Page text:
Close to 100 permanent workers from Greaves cotton ltd. participated in the event organized by Democratic Trade Union Center (DTUC) to protest against the wrongful termination of 26 permanent workers in December 2013. The protest which was held in Chepauk, went on for an entire day during which the workers put forward a list of demands that they want the management to satisfy .
Greaves cotton ltd. is a manufacturing company which primarily makes Agro Products in it’s unit located in Gummidipoondi, Chennai. It has 120 permanent workers (that includes staff) and 180 contract workers. Its Agro Products are Petrol / Kerosene – Engines, Petrol / Kerosene – Pumpsets, Diesel Pumpsets.
Maximum monthly salary of permanent workers who have worked for period as long as 15-20 years is Rs15,000. Minimum salary for permanent workers is in the range of Rs 9000 . The union representatives informed us that the contract workers get as less as 200 rupees a day and they do same amount of and same category of work as permanent workers.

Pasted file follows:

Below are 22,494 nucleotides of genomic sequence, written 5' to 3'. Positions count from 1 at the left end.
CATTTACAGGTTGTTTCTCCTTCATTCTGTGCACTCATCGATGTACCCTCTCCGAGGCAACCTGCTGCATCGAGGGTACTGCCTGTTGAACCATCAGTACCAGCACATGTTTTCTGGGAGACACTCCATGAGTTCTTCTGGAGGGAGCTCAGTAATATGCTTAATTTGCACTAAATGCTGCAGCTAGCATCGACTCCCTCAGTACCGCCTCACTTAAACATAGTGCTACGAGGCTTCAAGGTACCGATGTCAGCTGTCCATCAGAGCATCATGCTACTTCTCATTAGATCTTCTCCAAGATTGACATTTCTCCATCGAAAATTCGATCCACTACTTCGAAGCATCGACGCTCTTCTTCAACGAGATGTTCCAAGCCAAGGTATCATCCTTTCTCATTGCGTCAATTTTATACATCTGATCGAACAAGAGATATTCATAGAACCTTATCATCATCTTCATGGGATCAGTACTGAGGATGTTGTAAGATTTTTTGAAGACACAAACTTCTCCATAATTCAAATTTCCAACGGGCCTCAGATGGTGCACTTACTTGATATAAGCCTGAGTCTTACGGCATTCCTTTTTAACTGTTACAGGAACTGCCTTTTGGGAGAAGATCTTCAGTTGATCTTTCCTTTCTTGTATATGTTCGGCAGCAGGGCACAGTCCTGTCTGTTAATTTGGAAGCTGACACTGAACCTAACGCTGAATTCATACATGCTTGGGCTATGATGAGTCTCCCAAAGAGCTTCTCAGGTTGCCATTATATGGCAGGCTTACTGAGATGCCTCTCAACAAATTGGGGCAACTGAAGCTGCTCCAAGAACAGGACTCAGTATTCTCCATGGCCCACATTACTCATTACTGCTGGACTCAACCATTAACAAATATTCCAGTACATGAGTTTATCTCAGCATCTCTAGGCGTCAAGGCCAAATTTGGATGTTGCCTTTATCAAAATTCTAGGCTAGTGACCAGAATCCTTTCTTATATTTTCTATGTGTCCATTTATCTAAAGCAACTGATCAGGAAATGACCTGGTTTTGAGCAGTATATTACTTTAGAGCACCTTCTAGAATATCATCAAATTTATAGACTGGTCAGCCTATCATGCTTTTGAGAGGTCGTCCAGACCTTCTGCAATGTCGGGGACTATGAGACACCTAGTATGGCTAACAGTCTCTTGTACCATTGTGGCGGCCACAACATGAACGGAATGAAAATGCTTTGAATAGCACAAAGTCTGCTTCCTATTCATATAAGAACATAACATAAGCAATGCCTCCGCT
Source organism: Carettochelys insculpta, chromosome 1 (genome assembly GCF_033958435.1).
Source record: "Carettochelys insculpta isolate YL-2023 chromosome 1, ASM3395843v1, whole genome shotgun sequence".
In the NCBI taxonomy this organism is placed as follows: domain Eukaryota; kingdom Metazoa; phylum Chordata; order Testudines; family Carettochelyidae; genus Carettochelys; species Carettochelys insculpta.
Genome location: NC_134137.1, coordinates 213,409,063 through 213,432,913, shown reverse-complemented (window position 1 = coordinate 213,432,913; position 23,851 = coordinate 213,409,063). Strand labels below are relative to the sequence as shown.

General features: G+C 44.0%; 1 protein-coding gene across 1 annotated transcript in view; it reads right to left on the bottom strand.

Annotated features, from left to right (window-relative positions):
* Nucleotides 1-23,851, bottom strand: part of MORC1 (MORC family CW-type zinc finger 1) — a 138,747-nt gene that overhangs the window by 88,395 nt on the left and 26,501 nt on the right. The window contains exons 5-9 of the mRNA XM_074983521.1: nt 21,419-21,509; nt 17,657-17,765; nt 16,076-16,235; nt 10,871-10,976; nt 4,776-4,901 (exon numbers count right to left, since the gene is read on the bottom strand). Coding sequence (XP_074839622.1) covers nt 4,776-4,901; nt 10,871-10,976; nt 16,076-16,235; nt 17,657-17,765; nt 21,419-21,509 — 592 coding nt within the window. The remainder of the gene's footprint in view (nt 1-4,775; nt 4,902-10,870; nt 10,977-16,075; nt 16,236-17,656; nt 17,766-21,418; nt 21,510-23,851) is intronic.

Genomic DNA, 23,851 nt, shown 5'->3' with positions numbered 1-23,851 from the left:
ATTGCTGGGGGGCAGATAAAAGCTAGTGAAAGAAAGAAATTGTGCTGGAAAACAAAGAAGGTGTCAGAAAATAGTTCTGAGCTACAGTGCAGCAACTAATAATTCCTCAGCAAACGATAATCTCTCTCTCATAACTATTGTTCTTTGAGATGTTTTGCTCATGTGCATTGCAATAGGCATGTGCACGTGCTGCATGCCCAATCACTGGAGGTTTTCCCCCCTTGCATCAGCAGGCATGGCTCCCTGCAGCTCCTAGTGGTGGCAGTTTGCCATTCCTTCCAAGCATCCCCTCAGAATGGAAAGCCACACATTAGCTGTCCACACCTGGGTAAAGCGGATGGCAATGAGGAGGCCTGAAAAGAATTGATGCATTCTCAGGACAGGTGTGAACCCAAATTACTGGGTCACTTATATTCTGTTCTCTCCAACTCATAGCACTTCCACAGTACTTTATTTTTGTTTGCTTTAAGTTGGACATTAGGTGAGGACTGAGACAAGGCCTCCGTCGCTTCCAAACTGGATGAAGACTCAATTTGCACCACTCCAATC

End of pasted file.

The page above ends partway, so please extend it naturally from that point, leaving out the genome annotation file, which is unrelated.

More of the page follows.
Inspite of recording a 100 percent increase in profit over last year as per the company website , the company has refused to raise the wages of workers. In fact as was put to us by comrades present at the protest, in last five years there has been no wage increase. There are workers who have toiled for over fifteen years in the company and are now getting only 15,000 which is less then the minimum wage of 18,000 that they are entitled to as per the state government requirements.
According to the protesting workers, Greaves Cotton factory is an extremely hazardous work place. Many places lack ex- haust fans, and placement of machines in many places is inappropriate which restricts movements of workers severely. According to Comrade Arumugaselvam, General Secretary, to date 10 cases regarding health hazards by the labour inspector himself against the factory! A large number of workers suffer from Aasthma and Tuberculosis and management has so far not paid any attention to these issues.